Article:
Rohrabacher’s district has the biggest GOP lead in voter registration of any county House seat, 41-percent Republican to 30-percent Democrat. But the 15-term incumbent, who’s long marched to his own drummer, has been attracting headlines that have led many activists and handicappers to consider him a ripe target.

The venerable Roll Call news outlet listed him as the fifth most vulnerable House member, largely because of those headlines. Among them:

Rohrabacher downplayed Trump’s lewd Access Hollywood comments, has met with people linked to the Kremlin and advocated friendlier relations with Russia, met with WikiLeaks founder Julian Assange, had his aide to a Foreign Affairs subcommittee fired and has seen his travel and hearing requests get greater scrutiny from the Foreign Affairs Committee’s Republican leadership.

More headlines in 2018 are possible: News reports in December said the FBI as well as the House and Senate Intelligence Committees wanted to talk to him about his meeting with Assange.

Orange turning blue

Republicans’ advantage in the county’s voter registration peaked in 1990 at 22 percentage points. By 2010, it was half that and shrinking fast.

By the 2016 election — in which the county voted for the Democratic presidential nominee for the first time since 1936 — the margin was 3.8 points. It’s now 3.3 points with a myriad of Democratic clubs and resistance groups launching voter drives.

While Democrats may not surpass Republicans in voter registration this year, it appears to be only a matter of time.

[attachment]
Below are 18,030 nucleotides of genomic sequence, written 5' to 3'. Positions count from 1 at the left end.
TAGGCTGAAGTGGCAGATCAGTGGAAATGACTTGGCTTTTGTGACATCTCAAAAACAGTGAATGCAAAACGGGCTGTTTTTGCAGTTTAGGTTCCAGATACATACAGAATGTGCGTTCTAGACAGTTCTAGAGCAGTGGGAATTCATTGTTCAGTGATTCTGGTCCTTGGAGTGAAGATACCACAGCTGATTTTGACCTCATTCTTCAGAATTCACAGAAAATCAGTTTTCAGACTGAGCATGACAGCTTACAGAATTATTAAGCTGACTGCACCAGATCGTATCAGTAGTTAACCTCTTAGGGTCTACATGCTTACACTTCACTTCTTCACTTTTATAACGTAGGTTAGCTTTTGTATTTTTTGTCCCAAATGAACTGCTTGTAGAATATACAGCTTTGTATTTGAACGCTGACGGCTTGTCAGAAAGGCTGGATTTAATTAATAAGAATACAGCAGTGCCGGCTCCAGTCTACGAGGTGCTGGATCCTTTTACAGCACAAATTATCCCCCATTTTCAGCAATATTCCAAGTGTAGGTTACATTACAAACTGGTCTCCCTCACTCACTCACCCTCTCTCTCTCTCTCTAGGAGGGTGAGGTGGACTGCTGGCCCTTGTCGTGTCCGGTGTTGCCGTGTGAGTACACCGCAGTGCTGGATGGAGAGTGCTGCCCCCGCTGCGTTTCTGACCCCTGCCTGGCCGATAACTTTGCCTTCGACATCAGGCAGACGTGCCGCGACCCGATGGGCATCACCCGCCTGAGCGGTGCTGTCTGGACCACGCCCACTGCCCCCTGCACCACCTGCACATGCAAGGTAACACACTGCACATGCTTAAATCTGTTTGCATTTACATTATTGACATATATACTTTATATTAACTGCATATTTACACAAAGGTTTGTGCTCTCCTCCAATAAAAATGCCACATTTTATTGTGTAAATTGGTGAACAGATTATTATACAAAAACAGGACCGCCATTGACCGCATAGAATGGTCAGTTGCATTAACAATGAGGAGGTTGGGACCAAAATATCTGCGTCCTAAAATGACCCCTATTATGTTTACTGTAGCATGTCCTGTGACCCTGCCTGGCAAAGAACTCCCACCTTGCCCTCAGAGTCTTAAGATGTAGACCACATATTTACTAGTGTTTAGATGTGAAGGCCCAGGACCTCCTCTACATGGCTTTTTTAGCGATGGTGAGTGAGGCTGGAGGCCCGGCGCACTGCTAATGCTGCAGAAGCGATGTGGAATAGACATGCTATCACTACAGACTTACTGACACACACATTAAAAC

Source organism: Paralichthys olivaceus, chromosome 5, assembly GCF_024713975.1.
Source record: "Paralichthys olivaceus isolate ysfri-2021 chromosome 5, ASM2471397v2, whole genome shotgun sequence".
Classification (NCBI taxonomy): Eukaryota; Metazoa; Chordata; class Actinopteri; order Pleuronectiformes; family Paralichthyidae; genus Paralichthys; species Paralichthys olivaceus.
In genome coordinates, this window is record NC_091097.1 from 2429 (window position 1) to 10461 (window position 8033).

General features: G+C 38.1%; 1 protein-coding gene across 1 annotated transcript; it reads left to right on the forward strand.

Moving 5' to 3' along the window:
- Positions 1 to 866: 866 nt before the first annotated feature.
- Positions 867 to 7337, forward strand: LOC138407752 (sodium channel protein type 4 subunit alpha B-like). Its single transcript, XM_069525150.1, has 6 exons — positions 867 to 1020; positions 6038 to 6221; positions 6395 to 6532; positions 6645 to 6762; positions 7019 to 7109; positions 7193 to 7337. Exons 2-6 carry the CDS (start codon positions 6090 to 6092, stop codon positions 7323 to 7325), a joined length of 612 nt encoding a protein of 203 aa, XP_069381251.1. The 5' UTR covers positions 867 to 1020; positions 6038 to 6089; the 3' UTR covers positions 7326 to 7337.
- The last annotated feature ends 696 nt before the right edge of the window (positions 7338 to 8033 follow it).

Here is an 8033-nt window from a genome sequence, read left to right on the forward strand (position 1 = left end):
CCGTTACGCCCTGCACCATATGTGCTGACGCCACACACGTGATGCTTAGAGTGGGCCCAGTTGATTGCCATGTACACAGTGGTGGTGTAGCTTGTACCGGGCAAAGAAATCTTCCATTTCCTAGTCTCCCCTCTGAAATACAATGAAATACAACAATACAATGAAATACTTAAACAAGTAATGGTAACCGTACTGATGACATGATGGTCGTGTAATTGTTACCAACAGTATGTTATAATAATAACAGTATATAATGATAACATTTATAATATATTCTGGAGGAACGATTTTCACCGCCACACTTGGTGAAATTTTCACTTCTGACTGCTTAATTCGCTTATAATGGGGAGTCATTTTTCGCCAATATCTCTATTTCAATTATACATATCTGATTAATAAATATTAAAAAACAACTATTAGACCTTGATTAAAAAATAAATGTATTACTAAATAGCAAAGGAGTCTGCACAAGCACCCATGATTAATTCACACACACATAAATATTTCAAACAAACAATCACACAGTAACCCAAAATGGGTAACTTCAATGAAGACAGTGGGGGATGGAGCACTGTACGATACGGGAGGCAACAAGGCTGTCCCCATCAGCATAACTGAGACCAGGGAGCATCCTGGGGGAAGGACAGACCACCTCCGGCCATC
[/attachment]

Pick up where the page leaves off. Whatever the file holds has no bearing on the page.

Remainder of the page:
Latinos are 34 percent of the county’s population and 18 percent of registered voters, with the electoral growth trend expected to continue as more become citizens and more reach voting age. Of those Latino voters, 53 percent are Democrats, 21 percent are Republicans and 26 percent are independents or third party members, according to a Political Data Inc. analysis in 2016.

In 2002, voters under 35 were 42 percent Republican and 29 percent Democrat. By 2016, they were 36 percent Democrat and 26 percent Republican, with the rest independent or third party.

Newman recall

County Republicans are largely playing defense so far this election cycle, particularly in terms of their four House seats and their voter registration advantage. But a key GOP offensive is their effort to recall freshman state Sen. Josh Newman, R-Fullerton, which has attracted Republican support from throughout the state.

Newman upset Republican Ling Ling Chang in 2016, helping give Democrats a two-thirds majority in both statehouse chambers. That enabled the party to pass new taxes without a single GOP vote.